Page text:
Thought so – you haven’t done your homework (bet you were a lousy student at school too) – FYI Mondragon is an area in Spain where a private co-op started in 1956 with specific rules. They have a dedicated website and their system has been copied in, among other places, Germany, France, UK, USA, Canada and Australia – plus a few small co-ops in NZ. It is now renown for fairness and longevity, something that very, very few private corporations are (LLCs generally last less than 5 years & co-ops between 7 & 10 – Mondragon has lasted 70) I suggest James you do a bit of basic research before posting if you want people to take you seriously and not laugh at you. While you might sneer at the EU, I suggest you also check out a couple of facts about them – like which monetary zone invests the most into other areas and zones (be advised the US does not rank first neither does China) and which supra-national group in the space of 24 hours in 1991 foiled an attempted coup in the former USSR. (again NATO was powerless, but not the EU). To use the southern EU states (Spain, Greece & Italy) with weak economic foundations as reasons to scoff at the most powerful economic zone on the planet merely shows up your ignorance. The relevance to the article is that under the present government, NZ seems wedded to the US/UK/Aust economic ideology – a failed system that is both inefficient and wasteful. There are plenty of better systems tried, tested and proven. A fully integrated and appreciated workforce with a fair wage system outperforms profit driven cowboy corporations every time.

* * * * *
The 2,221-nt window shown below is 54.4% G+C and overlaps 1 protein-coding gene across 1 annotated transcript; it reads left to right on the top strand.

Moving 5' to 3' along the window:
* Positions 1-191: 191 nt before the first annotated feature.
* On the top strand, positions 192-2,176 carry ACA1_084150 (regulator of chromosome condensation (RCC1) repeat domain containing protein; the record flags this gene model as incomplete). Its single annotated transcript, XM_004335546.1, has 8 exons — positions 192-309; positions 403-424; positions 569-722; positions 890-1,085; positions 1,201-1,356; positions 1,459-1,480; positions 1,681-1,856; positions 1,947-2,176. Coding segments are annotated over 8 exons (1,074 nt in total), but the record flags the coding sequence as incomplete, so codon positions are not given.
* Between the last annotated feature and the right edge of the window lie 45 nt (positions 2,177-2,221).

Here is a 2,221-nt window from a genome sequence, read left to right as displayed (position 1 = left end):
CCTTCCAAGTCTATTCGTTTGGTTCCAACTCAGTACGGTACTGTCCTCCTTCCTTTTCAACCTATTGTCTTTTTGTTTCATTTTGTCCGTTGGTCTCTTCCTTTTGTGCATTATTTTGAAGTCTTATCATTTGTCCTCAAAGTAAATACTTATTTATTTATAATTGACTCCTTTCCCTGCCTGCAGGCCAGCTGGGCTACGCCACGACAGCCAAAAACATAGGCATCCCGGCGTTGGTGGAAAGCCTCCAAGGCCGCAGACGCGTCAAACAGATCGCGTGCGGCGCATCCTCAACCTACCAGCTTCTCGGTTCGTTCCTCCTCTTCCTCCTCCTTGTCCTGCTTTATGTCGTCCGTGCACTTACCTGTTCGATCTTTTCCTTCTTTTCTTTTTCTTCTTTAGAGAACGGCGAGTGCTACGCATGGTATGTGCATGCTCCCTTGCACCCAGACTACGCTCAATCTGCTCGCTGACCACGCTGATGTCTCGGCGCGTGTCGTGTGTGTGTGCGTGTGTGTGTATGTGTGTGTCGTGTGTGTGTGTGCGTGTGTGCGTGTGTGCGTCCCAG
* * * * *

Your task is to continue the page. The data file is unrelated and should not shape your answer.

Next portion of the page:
• Skeptic 8.1.2

        If you were to take the 1984 $NZ and cost of living/ wage structure as a base line (when NZ standard of living was on par with Australia) the minimum wage today would be $33/hr, with the average at $45/hr. That is the real measure of how far NZ living standards have fallen since Rogernomics and Ruthenasia.

        • Chris 8.1.2.1

          Basic benefit rates are even further out of whack, and have been even before the cuts in 1991. Benefit rates haven’t reflected the true cost of living since the 1970s. Annual CPI increases have been meaningless ever since because they’re based on a percentage increase of a figure plucked out of the air. Add the further pressure of maintaining a wage/benefit gap in a climate of low wages and all you get is our ever-burgeoning underclass. Well done to all involved.

      • Chris 8.1.3

        Good to see a neo-con accepting that Labour firmly embraces the neo-liberal model, instead of dog whistling accusations of being “far-left” or “socialist”.